John Coleman, who runs the South Lakes Hispanic club, challenged everyone at the meeting to bring 10 people to the next meeting. "We're the leaders, we should be able to find 10 people," Coleman said. "If we can't make a commitment right here, then we can't expect to ask the community to make a commitment."
TORRES WORKS with at-risk teenagers, mostly Hispanic gang members who are addicted to drugs or alcohol. Increasingly, he is counseling teenagers at a younger age. "The gangs are getting younger by the day. Most of the kids in my program are 13 or 14 years old." Torres said. "For them it really means something to be part of a gang. It also means protection."
During the meeting, Vencak highlighted the recent rash of incidents involving gang violence at and around Bellou High School in Washington, D.C. "We don't need that in Fairfax County. We don't need that in Reston," he said. "That is why we are here. This is a partnership. What goes on in the community spills over into the schools and vice versa."
William Bates, a South Lakes teacher and administrative intern, led the meeting and talked passionately about the need to give back to the community. "Whether we live here or not, we need to try and touch these kids and nurture them," Bates said. "It's our job to care. If there is an issue, we can't wait for something to happen. We can't wait until someone is murdered. We have to take preventative action."
The mother of the beating victim echoed Bates' sentiments. "I hope it doesn't have to come to this point," she said, her voice trembling. "I don't want more parents to have to go through what my family has had to go through. It has been a whole big disaster."
VENCAK AND OTHERS discussed the need for alternative after-school activities for local children. Michael Thomas, an assistant basketball coach at Herndon High School and teacher at Herndon Middle School, and three friends came to the Nov. 12 meeting to pledge his support to finding ways to keep children off the streets. Thomas, a 2001 Elon University graduate and former basketball player, says he wants make sure other kids like him have opportunities other than gangs. "Basketball gave me a focus. Sports brings everybody together. Not all of my friends were so lucky," the Herndon High alum said. "Kids get out of school at 2:30 p.m. and their parents don't get out of work until 6, we have to find a way to keep them engaged and involved."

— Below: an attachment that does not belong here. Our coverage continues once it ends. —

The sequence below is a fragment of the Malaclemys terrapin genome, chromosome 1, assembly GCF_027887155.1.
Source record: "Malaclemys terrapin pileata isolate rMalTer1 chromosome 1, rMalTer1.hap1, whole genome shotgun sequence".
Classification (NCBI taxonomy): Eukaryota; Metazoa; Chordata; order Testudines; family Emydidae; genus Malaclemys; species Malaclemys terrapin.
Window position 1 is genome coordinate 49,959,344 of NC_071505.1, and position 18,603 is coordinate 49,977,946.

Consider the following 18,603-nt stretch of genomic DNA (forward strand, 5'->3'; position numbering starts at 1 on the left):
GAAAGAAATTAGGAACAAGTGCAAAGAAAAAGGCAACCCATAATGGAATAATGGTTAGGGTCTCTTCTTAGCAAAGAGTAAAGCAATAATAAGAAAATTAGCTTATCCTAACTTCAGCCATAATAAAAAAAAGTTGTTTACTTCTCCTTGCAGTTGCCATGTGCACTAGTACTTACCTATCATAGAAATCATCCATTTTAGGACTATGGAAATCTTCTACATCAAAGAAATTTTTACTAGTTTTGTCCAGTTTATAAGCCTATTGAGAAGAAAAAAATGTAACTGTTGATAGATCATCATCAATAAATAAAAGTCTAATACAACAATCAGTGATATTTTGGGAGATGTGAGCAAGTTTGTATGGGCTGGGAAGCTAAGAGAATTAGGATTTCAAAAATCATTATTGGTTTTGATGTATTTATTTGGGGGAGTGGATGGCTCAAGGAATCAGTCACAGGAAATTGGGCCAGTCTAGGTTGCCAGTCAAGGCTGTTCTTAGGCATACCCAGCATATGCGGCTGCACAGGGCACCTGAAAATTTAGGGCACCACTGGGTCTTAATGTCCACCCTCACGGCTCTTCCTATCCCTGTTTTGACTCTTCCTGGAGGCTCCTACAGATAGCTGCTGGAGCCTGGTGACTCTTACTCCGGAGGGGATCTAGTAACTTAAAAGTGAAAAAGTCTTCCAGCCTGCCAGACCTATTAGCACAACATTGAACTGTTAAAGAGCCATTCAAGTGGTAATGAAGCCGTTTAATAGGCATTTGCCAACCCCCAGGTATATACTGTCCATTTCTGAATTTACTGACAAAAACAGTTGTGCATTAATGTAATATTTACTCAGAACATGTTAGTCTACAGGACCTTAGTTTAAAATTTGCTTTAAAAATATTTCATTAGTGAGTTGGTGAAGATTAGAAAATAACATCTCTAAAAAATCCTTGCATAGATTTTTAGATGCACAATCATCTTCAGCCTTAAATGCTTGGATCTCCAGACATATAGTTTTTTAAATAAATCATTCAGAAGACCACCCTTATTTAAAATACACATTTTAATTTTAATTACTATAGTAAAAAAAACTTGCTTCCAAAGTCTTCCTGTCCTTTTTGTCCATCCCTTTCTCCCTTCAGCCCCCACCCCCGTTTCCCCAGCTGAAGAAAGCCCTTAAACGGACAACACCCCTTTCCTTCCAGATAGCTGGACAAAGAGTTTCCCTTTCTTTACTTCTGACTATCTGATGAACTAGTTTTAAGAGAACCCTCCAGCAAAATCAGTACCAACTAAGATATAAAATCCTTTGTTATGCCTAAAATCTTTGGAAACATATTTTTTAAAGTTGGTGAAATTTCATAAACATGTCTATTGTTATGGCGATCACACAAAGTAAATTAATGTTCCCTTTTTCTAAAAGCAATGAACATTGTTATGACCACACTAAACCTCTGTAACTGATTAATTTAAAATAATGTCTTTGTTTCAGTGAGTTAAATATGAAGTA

Lisa Ehrhardt, the parent liaison at Terraset Elementary School, said she was thrilled to see Thomas and his friends at the meeting. "I know there are a lot of young black boys in this community who are hungry for a male role model," Ehrhardt said. "Let's face it, a lot of these kids don't have a dad. That is the group that I am concerned about."
Ron Samuels, who went to Herndon with Thomas, agreed. "I think they can relate to us and we might be able to better identify with their struggles," said Samuels, who is black. "We can show them that there are alternatives to gangs. It wasn't long ago that we were where they are now."